A new report sheds light on how, despite orders from the Biden administration to narrow its immigration enforcement, ICE is still casting a wide net.
ON THE FIRST day of Joe Biden’s presidency, the acting secretary of the Department of Homeland Security issued a memo to change immigration enforcement priorities and limit the number of people U.S. Immigration and Customs Enforcement would target and detain. The same day, Biden issued an executive order declaring a partial moratorium on deportations. Both the new immigration enforcement priorities, which have been sporadically upheld by ICE, and the deportation moratorium, which was swiftly blocked after Texas sued the federal government, have become examples of the new administration’s promises falling short.
Over the administration’s first 100 days, lofty campaign rhetoric and policies in line with a more progressive immigration agenda have met the deflating reality of agencies — both ICE and Customs and Border Protection — that are geared toward the indiscriminate targeting and deportation of noncitizens. Operating in the shadows of U.S. cities, the far reaches of the desert, and often overlooked border stations, ICE and CBP have acted in a manner out of accord with directives handed down by the executive branch.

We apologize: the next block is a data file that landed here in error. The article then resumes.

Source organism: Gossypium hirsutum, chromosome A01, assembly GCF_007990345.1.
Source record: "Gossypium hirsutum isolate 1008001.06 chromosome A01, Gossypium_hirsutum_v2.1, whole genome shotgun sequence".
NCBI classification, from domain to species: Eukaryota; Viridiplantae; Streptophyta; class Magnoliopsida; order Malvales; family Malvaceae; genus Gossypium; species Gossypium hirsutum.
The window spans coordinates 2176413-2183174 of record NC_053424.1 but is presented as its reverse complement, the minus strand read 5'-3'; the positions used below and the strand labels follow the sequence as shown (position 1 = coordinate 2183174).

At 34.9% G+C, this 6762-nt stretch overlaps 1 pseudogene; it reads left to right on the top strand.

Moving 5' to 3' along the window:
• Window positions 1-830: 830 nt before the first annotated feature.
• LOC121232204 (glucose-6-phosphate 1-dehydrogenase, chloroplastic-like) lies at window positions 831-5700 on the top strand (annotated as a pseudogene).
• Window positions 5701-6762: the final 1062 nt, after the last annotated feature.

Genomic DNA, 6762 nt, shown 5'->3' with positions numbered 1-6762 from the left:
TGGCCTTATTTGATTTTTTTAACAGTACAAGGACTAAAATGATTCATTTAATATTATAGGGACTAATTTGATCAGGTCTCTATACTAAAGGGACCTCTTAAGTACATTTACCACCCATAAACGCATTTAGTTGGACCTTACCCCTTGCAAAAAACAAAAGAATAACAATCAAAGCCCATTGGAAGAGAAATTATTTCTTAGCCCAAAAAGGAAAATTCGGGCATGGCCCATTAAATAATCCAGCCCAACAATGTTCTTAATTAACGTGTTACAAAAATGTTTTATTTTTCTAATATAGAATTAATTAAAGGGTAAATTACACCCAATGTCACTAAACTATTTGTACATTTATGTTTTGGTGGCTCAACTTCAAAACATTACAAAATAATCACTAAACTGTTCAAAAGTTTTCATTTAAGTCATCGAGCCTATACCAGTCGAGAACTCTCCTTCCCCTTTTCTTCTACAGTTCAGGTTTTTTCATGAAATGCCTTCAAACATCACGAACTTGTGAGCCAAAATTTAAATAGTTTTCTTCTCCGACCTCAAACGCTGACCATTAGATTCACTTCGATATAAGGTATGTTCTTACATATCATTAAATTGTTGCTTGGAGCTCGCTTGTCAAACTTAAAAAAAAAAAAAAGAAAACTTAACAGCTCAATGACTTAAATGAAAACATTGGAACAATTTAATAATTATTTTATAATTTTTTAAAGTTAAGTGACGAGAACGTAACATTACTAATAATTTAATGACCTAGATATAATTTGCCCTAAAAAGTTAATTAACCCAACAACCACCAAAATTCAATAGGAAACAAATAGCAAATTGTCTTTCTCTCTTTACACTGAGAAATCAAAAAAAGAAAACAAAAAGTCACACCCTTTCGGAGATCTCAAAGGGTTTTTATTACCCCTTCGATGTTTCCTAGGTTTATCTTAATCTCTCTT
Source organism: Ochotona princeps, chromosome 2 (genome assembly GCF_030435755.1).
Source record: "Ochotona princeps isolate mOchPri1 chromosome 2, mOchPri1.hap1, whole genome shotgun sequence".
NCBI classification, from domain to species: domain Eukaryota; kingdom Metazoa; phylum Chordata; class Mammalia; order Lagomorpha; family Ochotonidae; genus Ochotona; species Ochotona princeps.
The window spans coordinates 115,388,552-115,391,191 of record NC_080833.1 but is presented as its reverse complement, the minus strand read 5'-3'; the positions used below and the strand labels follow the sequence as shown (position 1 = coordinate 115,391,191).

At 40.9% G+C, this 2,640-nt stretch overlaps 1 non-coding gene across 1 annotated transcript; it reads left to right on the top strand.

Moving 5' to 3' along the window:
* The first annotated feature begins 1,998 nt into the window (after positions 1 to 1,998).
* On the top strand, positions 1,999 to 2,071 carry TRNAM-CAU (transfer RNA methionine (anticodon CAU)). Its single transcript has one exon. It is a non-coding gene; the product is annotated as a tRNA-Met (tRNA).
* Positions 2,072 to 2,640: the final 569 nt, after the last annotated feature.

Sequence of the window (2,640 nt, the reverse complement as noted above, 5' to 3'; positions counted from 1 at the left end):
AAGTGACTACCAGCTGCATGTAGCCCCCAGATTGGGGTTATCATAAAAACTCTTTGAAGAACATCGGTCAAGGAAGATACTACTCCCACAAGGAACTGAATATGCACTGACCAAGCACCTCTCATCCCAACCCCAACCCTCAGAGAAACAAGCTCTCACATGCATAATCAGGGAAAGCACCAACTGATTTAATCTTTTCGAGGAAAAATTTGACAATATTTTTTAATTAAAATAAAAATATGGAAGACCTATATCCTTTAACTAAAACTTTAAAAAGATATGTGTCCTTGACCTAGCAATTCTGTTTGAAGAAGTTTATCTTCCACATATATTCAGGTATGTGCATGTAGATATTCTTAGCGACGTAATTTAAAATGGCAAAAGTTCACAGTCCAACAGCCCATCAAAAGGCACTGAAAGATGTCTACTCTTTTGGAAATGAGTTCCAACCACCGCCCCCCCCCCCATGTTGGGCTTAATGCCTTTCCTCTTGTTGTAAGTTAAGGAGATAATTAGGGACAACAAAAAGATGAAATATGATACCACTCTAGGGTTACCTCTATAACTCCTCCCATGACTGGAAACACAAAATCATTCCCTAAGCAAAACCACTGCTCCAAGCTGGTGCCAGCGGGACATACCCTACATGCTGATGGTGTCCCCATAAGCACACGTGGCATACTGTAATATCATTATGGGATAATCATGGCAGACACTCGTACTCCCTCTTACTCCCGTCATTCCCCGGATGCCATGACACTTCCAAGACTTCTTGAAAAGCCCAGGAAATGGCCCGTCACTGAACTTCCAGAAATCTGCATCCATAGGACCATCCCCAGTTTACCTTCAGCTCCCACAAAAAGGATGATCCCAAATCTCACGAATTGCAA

“Since its inception, ICE has operated with impunity and without proper oversight,” said Christina Fialho, co-founder and executive director of Freedom for Immigrants, which recently released a new report about the administration’s priorities and ICE’s enforcement. “It is deeply concerning but not surprising that, under the Biden administration, ICE continues to flout the administration’s orders and the president has done little to rein in his agency.”
The Freedom for Immigrants report details how ICE has not been following its own policies, leaving people locked in detention centers where they are subject to abuse, miserable conditions, solitary confinement, and paltry protections from an epidemic that has disproportionately ravaged immigrant communities and detention centers.
By John Washington for THE INTERCEPT
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